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A merger between Epsom Hospital and Ashford and St Peter’s was halted in 2012
Hospital buildings in Epsom and Sutton are no longer fit for purpose and need rebuilding at a cost of £500m according to the NHS trust that runs them.
Epsom and St Helier University Hospitals trust said patients had to be wheeled across roads between buildings or along underground tunnels.
It said it wanted to secure the investment needed to rebuild and would consult on possible plans.
Campaigner Dave Ash said he took the findings with a pinch of salt.
A report to the trust’s board on Friday said the hospital buildings fell far short of what patients should expect from 21st Century facilities.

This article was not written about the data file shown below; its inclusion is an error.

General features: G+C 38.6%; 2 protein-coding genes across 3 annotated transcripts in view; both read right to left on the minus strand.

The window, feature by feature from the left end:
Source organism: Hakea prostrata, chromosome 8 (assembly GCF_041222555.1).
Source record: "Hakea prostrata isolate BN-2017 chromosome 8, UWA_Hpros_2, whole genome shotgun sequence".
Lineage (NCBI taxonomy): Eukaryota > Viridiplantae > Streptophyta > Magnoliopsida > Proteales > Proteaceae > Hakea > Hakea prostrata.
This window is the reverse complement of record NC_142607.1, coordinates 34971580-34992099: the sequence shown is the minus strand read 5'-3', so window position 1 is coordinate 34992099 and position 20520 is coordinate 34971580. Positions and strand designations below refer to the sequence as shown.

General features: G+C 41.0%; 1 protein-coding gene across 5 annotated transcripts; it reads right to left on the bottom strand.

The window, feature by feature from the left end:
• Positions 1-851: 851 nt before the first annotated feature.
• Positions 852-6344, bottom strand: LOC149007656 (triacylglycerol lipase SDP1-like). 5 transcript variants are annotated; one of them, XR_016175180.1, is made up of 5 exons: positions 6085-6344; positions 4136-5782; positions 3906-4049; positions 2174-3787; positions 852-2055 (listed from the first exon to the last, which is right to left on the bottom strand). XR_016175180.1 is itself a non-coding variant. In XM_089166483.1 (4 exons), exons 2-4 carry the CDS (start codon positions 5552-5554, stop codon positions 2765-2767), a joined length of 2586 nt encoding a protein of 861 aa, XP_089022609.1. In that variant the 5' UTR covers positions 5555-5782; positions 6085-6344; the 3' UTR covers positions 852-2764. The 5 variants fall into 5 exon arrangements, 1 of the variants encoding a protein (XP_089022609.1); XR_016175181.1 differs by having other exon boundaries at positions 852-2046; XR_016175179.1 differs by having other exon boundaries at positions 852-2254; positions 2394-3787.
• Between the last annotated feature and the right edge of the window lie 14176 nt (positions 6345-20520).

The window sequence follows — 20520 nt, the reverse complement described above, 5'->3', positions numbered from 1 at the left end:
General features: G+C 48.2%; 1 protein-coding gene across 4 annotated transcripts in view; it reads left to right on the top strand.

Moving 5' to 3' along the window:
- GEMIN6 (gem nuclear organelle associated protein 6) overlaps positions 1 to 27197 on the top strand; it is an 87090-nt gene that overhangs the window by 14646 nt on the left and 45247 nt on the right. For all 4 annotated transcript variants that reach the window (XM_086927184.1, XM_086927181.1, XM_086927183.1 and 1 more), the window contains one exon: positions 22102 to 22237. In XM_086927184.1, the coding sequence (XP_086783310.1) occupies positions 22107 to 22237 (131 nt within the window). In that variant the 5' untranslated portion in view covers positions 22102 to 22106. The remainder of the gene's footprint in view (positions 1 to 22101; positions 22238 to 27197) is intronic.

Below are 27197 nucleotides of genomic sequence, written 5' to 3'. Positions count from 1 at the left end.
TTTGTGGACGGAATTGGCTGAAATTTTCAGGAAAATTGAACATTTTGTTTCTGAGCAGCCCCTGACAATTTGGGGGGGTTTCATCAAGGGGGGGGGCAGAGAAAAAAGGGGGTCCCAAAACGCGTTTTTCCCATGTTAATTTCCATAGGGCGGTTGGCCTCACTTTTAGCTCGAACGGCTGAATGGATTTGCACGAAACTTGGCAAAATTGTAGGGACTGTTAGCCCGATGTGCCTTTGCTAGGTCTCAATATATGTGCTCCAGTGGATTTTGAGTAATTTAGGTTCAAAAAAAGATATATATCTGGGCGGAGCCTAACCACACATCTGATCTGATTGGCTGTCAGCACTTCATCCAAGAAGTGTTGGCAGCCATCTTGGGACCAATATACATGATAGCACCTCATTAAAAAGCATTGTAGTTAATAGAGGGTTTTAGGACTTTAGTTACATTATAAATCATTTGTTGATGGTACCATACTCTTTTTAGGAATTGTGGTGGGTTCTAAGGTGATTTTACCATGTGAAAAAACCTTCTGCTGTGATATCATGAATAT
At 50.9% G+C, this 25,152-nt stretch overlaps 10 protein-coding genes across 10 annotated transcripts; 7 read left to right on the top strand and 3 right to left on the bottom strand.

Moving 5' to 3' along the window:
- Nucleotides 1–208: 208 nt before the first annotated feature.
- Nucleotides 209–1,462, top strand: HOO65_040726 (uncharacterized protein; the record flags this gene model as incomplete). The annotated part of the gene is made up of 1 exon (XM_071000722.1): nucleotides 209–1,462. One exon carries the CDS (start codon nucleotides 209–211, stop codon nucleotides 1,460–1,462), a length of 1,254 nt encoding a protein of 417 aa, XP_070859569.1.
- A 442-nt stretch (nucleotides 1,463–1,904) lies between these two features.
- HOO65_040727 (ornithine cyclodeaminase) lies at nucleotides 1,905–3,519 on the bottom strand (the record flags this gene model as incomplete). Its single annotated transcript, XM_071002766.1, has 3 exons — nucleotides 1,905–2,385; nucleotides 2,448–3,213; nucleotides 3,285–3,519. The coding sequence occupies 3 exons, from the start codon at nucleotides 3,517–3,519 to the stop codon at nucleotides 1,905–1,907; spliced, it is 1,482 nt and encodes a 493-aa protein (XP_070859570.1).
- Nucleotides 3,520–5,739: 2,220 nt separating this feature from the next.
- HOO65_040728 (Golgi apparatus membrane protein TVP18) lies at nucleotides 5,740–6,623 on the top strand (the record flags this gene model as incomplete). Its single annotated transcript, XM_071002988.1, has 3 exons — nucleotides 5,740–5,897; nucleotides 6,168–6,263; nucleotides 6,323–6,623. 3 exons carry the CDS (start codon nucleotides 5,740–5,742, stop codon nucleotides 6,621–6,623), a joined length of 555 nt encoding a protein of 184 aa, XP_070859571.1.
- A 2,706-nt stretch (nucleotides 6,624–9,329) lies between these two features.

The St Helier complex in Sutton dates back to the 1930s and more than two thirds of Epsom is over 30 years old.
Patients and staff are being asked what facilities they would like to see in the future and Mr Elkeles said the trust was “very keen” to talk to interested groups about a major buildings review.
The report comes three months after a BBC London reporter overheard management consultants talking on a commuter train about plans to close both hospitals and replace them with a new 800-bed centre.
Mr Elkeles said the revelations were “embarrassing” but there was no secret plan.
“We want to be very open and transparent,” he said.
Mr Ash, who was the Sutton and Cheam candidate for the National Health Action Party in the general election, said the report was contradictory.
“It seems to say the hospital (St Helier) is doing really well, meeting all of its targets, but it is no good so we’ve got to get rid of it,” he said.
“A little while ago we had the promise of £219m for a rebuild – that was then rejected.
“I don’t know where they are going with this.”